At 11:00am on August 9th, 1945, just a minute before the second atomic bomb in the space of three days was dropped on Japan, a B-29 bomber named The Great Artiste quietly dropped three canisters from the sky. Inside each of the canisters, alongside a shockwave gauge designed by American physicist Luis Alvarez, was an unsigned copy of the following letter. The letter, written by Alvarez and two fellow scientists, was addressed to Japanese nuclear physicist Ryokichi Sagane – a man with whom Alvarez had previously worked at Berkeley – and pleaded with him to inform his ‘leaders’ of the impending ‘total annihilation’ of their cities. The letter reached Sagane a month later after being found 50km from the centre of devastation: Nagasaki.
Alvarez and Sagane met again 4 years later, at which point the letter was finally signed.
(Image: The Fat Man bomb detonating over Nagasaki, via.)
Atomic Bomb Command
To: Prof. R. Sagane
From: Three of your former scientific colleagues during your stay in the United States.
We are sending this as a personal message to urge that you use your influence as a reputable nuclear physicist, to convince the Japanese General Staff of the terrible consequences which will be suffered by your people if you continue in this war.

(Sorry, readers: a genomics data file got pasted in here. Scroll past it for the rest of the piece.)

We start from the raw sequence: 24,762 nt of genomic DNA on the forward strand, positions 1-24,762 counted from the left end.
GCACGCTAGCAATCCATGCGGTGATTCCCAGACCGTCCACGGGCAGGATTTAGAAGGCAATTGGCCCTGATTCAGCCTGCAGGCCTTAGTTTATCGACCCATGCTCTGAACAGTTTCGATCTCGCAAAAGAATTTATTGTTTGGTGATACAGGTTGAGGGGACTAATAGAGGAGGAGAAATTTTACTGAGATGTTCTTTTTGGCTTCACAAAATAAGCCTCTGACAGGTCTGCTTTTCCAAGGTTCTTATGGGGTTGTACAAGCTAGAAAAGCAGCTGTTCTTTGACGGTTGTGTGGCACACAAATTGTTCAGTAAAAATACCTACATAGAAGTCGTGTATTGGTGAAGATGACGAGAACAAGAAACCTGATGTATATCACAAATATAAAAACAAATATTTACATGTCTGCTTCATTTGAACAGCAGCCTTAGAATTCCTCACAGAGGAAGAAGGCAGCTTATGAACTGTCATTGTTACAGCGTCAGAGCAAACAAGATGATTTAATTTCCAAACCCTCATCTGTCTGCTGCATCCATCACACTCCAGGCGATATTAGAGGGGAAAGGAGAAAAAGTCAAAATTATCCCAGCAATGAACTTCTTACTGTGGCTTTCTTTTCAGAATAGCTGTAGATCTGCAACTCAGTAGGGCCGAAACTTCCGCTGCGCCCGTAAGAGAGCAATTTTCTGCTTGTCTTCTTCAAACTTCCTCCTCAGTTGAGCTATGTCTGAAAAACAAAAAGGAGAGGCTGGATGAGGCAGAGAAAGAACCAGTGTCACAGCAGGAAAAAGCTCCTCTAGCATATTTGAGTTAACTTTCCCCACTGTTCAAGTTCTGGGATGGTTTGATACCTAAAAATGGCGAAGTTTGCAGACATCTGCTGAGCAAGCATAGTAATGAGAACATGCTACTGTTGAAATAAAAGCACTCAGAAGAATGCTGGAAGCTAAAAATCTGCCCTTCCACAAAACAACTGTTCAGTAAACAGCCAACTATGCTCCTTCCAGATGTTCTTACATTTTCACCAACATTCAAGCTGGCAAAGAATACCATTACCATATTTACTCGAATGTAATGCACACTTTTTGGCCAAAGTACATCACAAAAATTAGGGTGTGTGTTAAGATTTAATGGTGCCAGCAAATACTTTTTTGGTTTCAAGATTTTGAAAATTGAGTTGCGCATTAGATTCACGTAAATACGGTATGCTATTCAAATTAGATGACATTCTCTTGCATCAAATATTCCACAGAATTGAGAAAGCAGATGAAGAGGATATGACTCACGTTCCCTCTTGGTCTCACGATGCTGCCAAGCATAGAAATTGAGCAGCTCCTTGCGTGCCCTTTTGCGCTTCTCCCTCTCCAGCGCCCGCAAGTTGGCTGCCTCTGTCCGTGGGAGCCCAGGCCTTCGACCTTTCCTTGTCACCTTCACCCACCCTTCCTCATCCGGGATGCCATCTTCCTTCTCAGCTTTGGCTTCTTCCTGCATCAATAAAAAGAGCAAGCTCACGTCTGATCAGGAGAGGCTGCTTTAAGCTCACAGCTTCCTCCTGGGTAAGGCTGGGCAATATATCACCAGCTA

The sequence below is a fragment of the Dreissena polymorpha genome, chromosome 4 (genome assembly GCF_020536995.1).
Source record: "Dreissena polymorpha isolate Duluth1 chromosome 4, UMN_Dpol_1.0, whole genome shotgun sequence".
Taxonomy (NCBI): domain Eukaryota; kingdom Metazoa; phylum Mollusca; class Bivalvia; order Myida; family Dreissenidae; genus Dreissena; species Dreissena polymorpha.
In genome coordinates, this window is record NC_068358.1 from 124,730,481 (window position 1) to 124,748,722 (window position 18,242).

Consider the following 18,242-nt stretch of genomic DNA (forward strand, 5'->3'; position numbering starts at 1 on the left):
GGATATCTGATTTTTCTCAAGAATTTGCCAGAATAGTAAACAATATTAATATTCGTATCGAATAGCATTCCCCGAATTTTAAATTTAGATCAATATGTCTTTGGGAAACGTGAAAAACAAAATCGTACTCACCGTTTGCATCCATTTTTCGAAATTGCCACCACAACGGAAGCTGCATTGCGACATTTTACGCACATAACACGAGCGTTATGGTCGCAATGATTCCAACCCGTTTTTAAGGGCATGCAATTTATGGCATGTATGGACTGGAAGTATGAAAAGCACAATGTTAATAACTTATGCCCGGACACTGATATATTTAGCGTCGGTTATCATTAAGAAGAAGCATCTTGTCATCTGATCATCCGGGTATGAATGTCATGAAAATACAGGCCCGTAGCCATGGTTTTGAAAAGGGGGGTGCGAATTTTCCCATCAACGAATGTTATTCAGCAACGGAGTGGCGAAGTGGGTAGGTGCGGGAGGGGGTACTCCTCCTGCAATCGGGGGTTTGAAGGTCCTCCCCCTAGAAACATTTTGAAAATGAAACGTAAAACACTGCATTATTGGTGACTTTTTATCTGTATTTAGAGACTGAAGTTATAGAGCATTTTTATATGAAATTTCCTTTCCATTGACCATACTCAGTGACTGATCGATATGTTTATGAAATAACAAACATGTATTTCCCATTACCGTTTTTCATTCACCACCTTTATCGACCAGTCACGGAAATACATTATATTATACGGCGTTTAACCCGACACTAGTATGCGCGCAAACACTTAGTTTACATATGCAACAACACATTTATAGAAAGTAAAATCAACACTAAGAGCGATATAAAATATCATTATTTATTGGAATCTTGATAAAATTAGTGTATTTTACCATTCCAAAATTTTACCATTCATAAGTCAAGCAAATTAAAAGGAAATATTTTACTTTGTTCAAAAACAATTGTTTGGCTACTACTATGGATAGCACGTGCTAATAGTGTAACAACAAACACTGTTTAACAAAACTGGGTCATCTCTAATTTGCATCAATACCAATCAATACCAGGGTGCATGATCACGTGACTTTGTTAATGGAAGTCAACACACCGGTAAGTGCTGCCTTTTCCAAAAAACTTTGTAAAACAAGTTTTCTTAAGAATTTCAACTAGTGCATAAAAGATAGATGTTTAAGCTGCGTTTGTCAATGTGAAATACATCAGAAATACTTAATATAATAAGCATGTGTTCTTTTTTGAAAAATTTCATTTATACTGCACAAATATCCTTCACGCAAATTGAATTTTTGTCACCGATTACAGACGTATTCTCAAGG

You have known for several years that an atomic bomb could be built if a nation were willing to pay the enormous cost of preparing the necessary material. Now that you have seen that we have constructed the production plants, there can be no doubt in your mind that all the output of these factories, working 24 hours a day, will be exploded on your homeland.
Within the space of three weeks, we have proof-fired one bomb in the American desert, exploded one in Hiroshima, and fired the third this morning.
We implore you to confirm these facts to your leaders, and to do your utmost to stop the destruction and waste of life which can only result in the total annihilation of all your cities, if continued. As scientists, we deplore the use to which a beautiful discovery has been put, but we can assure you that unless Japan surrenders at once, this rain of atomic bombs will increase manyfold in fury.
To my friend Sagane
With best regards from
Louis W. Alvarez
Dec 22, 1949